HD: I wouldn’t go that far. The majority of mainland citizens—let’s not say citizens, we’re not real citizens—the population, are not even dreaming of taking Hong Kong as example to follow. The Chinese government doesn’t need to worry if Hong Kong practices universal suffrage that it will affect the mainland, one city by another, and one province by another.

But look at it another way, mainland China cannot avoid developing into a democratic system. The only difference is which way you want to do it. Gradually, step by step without stop or will you wait for another dramatic historical point like the collapse of the Soviet Union? China will go democratically, no question, but how? At what cost? And that’s the question. It’s not whether China will have it. It’s how to have it. So, if you look at Hong Kong [not] as a threat but rather as a model, as a trial, a pilot, you can practice part of it, how to organize elections, how to start the process, what to avoid, what to introduce.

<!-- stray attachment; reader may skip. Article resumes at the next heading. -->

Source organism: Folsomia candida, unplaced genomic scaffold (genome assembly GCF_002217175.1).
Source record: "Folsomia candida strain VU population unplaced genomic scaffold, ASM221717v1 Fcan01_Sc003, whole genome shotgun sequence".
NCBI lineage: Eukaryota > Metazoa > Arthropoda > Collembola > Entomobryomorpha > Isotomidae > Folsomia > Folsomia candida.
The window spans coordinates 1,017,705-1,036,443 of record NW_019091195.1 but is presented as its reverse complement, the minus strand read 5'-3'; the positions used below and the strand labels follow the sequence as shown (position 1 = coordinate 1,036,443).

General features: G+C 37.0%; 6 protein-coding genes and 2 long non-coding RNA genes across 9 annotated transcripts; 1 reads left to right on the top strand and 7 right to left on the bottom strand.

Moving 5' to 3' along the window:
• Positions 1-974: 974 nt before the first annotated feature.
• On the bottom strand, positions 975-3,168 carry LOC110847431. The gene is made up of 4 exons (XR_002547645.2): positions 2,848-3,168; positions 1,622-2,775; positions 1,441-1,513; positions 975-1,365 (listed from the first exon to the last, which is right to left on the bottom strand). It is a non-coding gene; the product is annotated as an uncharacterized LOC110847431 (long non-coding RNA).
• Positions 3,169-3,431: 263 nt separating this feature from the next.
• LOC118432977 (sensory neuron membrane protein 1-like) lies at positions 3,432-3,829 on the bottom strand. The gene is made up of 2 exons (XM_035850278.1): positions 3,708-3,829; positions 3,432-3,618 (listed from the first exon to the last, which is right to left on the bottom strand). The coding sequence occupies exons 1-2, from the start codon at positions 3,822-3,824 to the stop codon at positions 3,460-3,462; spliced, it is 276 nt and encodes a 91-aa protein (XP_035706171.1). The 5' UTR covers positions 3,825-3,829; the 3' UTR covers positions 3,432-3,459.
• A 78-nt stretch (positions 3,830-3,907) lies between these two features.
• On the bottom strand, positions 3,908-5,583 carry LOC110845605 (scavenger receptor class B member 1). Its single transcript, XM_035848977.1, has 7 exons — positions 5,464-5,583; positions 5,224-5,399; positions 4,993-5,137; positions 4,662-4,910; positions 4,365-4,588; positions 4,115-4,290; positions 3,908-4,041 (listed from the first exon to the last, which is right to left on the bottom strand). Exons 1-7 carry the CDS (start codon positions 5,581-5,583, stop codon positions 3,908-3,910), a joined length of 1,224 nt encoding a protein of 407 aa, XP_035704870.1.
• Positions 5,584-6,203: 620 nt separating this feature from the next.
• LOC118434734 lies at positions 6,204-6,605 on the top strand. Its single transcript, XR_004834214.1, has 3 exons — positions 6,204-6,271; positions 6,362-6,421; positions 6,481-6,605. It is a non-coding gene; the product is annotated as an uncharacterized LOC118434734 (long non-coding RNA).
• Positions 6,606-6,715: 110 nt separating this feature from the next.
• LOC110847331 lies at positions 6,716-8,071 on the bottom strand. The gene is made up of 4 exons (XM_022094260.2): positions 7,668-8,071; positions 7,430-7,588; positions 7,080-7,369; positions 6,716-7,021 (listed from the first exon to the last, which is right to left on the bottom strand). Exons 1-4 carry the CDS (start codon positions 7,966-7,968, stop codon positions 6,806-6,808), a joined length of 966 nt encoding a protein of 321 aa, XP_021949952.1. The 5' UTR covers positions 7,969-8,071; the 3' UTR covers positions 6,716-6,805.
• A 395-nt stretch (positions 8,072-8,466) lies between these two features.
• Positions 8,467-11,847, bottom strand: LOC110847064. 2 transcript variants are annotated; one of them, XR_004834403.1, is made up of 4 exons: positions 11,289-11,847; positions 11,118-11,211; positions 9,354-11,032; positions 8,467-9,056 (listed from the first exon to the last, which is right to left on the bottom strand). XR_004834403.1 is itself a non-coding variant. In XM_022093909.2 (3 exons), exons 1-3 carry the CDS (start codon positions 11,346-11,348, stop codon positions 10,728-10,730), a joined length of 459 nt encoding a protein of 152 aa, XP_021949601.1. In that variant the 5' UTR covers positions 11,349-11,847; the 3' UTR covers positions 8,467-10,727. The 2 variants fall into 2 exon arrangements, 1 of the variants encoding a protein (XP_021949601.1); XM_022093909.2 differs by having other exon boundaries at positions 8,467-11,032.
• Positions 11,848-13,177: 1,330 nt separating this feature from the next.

A pro-democracy protester guards a tent from possible attack by anti- protesters in Mong Kok on Oct. 5. (Reuters/Bobby Yip)
Han Dongfang (left) at a candle light vigil in Hong Kong on June 4, 1996, for the anniversary of the Tiananmen Massacre. (Reuters/Bobby Yip)

Q: Will we see protests like these in Hong Kong or those in 1989 again in China soon?

HD: There’s always dissidents. But the majority of the population is not thinking the same way. For example, the workers. Now in China, the biggest protests are from farmers for their land and workers for their salary. Workers are often more organized, and more determined, and if you observe their protest and strikes—it could be several hundred people, several thousand people, even several tens of thousands—none of them demand political change.